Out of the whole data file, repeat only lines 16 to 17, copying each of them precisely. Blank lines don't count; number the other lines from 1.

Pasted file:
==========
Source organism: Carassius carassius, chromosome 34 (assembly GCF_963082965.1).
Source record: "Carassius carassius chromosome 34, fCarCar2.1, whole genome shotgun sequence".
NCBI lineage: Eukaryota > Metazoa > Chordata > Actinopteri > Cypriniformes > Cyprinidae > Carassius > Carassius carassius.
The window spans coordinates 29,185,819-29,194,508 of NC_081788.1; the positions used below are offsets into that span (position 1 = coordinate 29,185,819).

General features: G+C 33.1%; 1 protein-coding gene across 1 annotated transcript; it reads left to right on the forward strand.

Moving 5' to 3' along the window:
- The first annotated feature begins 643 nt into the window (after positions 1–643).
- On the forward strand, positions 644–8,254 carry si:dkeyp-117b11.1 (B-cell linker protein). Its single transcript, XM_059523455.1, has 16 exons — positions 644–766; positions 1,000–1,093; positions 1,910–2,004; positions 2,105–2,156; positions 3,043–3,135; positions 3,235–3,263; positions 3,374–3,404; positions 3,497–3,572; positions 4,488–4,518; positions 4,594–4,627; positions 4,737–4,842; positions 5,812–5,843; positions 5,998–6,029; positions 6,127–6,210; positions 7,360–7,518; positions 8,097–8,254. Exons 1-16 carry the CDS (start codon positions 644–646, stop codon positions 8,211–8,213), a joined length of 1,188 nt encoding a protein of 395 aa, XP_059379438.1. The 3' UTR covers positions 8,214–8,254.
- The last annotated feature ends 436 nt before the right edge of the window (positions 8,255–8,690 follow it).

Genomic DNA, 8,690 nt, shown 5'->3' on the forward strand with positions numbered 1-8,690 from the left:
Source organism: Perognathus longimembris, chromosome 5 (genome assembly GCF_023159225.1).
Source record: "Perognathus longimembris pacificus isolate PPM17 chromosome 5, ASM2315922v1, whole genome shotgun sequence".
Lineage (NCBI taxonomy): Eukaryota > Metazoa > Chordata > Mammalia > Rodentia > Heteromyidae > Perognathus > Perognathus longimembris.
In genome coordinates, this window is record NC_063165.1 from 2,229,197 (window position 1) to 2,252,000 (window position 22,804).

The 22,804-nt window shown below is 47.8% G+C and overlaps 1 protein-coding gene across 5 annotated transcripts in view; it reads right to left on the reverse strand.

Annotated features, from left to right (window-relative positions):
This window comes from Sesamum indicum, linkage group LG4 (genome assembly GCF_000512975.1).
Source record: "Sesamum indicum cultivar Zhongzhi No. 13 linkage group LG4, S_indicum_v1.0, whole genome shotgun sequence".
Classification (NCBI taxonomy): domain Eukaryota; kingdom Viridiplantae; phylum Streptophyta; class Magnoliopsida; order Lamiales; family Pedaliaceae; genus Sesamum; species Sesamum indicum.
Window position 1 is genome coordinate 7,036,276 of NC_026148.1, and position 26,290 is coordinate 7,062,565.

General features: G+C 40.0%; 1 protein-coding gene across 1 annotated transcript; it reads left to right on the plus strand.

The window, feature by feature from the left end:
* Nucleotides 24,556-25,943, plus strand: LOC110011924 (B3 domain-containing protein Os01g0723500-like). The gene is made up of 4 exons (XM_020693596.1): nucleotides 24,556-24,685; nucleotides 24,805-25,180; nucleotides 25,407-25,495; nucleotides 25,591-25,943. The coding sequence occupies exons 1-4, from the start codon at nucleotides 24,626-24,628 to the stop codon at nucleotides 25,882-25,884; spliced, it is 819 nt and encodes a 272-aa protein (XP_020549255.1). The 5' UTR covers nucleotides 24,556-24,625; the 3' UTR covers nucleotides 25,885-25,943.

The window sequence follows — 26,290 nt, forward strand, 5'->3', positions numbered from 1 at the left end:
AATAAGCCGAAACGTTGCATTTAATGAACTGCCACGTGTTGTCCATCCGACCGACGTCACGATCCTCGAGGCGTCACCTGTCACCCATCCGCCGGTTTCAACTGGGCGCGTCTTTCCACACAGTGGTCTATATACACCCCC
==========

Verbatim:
Annotated features, from left to right (window-relative positions):
This window comes from Sesamum indicum, linkage group LG4 (genome assembly GCF_000512975.1).